While the situation is not ideal in the UK, in India it is positively dire. Women on their period are considered filthy, sick and even cursed. In some rural areas of the country, women are not allowed in temples or to even touch certain foods out of fears it will turn bad. Currently, only 12 percent of girls and women in India use sanitary towels, with most using a piece of cloth that is washed and reused.
Girls and women struggle to keep themselves clean, resulting in infection and illness. A new website and comic book called Menstrupedia aims to combat the taboo surrounding periods.
In sub-Saharan Africa, there is a similarly negative stigma and girls often miss school until the terrible week passes. They don't have menstrual products so are forced to make do using mattresses, blankets, newspaper, rugs or feathers.
All women experience periods differently, but the cramps, back pains, nausea, mood swings, teariness, tiredness and dizziness are bad enough without being told we can't talk about it or worse that it's a bit icky (a view shared by some men and also women). And then we have to pay premium for a product that is essential for managing it.
Just imagine what would happen if you weren't to have access to "non-essential luxury" tampons - I refer back to the situation in India and Africa. Rags and bits of used rags all round.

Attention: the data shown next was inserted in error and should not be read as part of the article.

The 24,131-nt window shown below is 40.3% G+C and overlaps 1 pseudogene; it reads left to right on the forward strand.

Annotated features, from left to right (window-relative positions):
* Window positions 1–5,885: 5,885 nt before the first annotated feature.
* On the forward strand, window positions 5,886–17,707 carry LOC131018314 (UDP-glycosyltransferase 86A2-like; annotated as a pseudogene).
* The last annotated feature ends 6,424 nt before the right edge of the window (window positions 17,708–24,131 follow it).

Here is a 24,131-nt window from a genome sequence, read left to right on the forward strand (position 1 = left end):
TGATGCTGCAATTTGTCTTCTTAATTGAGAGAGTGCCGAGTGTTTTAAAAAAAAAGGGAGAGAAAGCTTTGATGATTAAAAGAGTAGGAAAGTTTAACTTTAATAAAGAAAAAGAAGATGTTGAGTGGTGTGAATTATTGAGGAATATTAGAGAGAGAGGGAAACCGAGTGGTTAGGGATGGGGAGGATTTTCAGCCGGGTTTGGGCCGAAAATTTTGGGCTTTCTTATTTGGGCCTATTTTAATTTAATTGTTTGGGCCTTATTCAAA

If all this period talk is making you feel uncomfortable, this is exactly why a change is due. Having a period is a sign you can have a baby, that's a nice positive option to have even if you don't want children. It's anything but negative (even if we could live without the symptoms).
Dear David Cameron and the HMRC, stop trying to tell us tampons are anything but essential healthcare items. It's a fact, not a discussion.
The worse things about being on your period (there, we've said it):
- Periods make you pissed off for at least 24 hours before they kick in. It's like a hangover, a comedown and Monday rolled into one. And this comes around every 28 days.
- There is no real way to 'manage your flow' bar loads of old towels and about 50 pairs of cheap pyjamas.
- The pain. It's like having a small parasitical goblin kicking you from the inside of your stomach.
- Don't invite anyone you are attempting to seduce during your period. Earning red wings don't impress anyone. #Myth.
- Unfortunately no one gets away with calling work to say; 'I can't come in - my period hurts.' Even though it does. It's like calling into work the day after your birthday with 'food poisoning.'
- All you want to do is curl up in the foetal position, but you can't you're at work, so you sit on the toilet and rock quietly instead.
- The painters are in! Oh just fuck off.
- You can't have sex. Well you can, but it's messy.
- You look six months pregnant.
- You have to eat EVERYTHING for at least three days.
- You get drunk after one glass of wine. And then tell your parents you had sex in their bed when you were 15/ate the dog/hate them.
- Everything makes you cry. Even the X Factor and you hate yourself for it.
- That people still say, 'Are you on your period or something?' To which you do nothing to dispel his sentiment and scream at him/her.
- You can't moan about it without a lot of people thinking you're a wimp.
- Sometimes you forget whether you are wearing a tampon or not. If you are and you forgot for a significant length of time... Oh dear.
- Periods get worse after babies.
- And then periods stop. And that's pretty much the worst thing ever because technically you are now old. Sorry.